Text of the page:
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TV and Radio University Challenge: Are these the 20 toughest questions Jeremy Paxman has ever asked? As Jeremy Paxman hosts the final of University Challenge this Monday, here are 20 of the toughest questions he has asked during his reign as the show’s quizmaster. How many can you answer? As befits an end-of-series showdown between the greatest minds in higher education, those starters for 10 are guaranteed to be even tougher than in earlier episodes.

As the teams from Magdalen College, Oxford and Gonville and Caius College, Cambridge prepare to slug it out, we present 20 of the most fiendish questions that Paxman has posed in his two decades as the show’s quizmaster. Now the only question is: For the answers, scroll down. Your starter for Three bonus questions on timekeeping: A 9th-century poem in Old English contained in the Exeter Book, the posthumously published papers of D.

Lawrence, a novel for children by E. Nesbit, and an allegorical poem by Shakespeare all refer in their titles to what mythological bird?

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Looking back to September His reference to the extinction of the Southern D1 class relates to the Stroudley T not the Wainwright It is a good reminder of Trains Illustrated a few copies of which are usually available at Weybourne Station. Part 1 in previous Volume beginning page Les was frugal in his use of log books and this led to him over-writing the earlier entries with later information which created difficulties in transcription, also during the period in which he was a passed fireman there is no certainty whethr he was firing or driving.

The period includes WW2 when Nottingham suffered eleven major raids – targets being the Boots factory, the loacl power station, the LMS works and the ordnance factory at Ruddington.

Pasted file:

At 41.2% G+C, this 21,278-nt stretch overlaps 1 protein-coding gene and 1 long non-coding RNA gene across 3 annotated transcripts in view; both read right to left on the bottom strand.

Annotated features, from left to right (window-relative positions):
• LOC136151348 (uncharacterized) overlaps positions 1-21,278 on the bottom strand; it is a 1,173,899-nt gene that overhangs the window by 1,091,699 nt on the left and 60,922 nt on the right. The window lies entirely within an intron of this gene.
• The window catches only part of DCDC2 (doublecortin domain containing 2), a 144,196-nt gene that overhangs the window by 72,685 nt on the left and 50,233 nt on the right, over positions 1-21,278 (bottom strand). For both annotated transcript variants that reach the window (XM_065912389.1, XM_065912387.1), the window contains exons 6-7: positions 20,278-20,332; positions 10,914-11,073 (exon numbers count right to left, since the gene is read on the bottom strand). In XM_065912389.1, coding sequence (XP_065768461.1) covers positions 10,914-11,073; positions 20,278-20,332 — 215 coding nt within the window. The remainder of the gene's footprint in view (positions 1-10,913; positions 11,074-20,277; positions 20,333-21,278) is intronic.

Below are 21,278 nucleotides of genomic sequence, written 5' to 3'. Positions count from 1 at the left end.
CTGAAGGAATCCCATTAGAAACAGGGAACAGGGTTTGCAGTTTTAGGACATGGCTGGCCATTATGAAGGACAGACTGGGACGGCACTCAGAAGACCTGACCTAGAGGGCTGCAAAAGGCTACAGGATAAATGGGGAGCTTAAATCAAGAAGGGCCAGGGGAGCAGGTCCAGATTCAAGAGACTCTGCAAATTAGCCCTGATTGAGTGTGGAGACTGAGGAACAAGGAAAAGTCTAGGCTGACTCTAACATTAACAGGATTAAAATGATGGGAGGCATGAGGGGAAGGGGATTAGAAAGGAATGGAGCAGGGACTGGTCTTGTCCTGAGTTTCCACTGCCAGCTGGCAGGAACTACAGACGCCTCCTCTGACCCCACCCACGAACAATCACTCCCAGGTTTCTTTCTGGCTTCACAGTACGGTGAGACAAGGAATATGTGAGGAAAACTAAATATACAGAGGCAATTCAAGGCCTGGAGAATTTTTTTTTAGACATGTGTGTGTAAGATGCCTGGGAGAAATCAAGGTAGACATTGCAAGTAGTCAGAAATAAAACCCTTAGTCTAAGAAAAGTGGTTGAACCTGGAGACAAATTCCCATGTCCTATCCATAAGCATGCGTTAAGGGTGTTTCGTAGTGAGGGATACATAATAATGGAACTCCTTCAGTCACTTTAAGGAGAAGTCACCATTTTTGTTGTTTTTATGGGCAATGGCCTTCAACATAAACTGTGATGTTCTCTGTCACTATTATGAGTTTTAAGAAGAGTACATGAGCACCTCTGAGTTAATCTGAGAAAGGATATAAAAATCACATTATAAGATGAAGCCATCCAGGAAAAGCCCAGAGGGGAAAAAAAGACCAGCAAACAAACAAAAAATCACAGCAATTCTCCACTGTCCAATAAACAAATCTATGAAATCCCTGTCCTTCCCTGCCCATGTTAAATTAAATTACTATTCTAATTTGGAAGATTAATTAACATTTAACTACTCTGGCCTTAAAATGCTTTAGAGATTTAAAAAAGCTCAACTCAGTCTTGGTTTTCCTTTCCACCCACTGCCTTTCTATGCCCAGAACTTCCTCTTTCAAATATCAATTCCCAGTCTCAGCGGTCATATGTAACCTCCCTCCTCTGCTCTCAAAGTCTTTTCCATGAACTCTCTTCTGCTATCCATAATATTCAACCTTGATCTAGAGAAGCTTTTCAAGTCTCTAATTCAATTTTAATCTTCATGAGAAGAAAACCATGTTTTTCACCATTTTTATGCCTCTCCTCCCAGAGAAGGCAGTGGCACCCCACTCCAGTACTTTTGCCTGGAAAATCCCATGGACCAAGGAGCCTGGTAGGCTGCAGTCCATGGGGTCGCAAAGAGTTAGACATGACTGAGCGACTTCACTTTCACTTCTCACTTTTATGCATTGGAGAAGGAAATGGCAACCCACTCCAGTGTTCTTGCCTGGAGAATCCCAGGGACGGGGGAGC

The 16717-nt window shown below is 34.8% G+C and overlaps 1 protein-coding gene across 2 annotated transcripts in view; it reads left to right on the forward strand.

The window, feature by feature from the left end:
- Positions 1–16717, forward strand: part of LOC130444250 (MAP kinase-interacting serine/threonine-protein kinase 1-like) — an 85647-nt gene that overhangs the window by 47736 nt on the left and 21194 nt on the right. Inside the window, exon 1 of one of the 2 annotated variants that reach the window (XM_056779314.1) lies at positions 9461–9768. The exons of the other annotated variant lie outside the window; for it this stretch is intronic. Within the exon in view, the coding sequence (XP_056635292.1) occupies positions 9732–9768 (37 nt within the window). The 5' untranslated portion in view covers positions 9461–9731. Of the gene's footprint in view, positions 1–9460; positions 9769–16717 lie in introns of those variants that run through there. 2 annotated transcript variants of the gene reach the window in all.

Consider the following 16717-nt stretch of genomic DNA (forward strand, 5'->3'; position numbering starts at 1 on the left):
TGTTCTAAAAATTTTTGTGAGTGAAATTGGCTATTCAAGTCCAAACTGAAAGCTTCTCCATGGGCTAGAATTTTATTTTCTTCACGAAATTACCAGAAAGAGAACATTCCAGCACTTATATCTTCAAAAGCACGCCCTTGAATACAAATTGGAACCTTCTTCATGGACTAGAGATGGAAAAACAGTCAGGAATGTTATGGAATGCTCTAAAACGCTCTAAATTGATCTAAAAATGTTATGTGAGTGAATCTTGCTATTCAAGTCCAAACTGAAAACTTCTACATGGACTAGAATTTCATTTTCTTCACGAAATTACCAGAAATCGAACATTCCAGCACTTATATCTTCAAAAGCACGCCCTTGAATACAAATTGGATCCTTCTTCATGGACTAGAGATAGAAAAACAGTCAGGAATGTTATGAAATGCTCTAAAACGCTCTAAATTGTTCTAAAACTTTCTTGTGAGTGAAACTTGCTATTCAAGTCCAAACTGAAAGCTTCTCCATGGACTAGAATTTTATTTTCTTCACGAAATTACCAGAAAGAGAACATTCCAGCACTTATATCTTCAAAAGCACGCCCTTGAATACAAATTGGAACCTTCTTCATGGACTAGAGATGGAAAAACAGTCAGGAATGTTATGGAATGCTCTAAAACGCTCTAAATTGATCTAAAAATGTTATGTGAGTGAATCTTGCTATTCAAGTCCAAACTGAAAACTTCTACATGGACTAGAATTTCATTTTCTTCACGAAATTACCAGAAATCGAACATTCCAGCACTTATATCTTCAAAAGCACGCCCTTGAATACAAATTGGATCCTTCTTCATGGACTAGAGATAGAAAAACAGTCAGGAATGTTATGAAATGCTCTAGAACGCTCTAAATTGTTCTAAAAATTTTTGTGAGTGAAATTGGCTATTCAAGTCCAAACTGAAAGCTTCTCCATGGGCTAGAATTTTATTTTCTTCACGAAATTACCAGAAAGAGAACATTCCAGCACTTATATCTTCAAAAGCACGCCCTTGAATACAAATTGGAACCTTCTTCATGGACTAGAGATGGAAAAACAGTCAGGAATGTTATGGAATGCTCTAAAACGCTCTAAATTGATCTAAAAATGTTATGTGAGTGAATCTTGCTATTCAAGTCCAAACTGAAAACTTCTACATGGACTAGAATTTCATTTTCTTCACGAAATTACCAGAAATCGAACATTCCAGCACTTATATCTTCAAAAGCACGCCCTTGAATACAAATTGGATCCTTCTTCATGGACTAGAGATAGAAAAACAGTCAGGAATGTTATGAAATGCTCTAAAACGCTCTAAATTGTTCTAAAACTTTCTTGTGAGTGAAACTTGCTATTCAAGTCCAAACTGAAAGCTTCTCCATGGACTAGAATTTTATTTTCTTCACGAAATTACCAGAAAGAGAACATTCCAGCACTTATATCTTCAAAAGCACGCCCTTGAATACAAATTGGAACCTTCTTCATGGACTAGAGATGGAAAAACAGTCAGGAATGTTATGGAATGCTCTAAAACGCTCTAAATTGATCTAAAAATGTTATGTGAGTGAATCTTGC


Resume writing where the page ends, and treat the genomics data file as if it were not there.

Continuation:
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Raigmore Hospital Raigmore Hospital is the main hospital in Inverness and the entire Highland region. The University of the Highlands and Islands also has strong links with the centre through its Faculty of Health. Economy[ edit ] Most of the traditional industries such as distilling have been replaced by high-tech businesses, such as the design and manufacture of diabetes diagnostic kits. Highlands and Islands Enterprise has principally funded the Centre for Health Science to attracting more businesses in the medical and medical devices business to the area.

SNH provides a large number of jobs in the area. Inverness City Centre lies on the east bank of the river and is linked to the west side of the town by three road bridges — Ness Bridge, Friars Bridge and the Black or Waterloo Bridge — and by one of the town’s suspension foot bridges, the Grieg Street Bridge. Between Union Street and Queensgate is the Victorian Market, which contains a large number of small shops. From the s, the Eastgate Shopping Centre was developed to the east of High Street, with a substantial extension being completed in Education[ edit ] The city has a number of different education providers.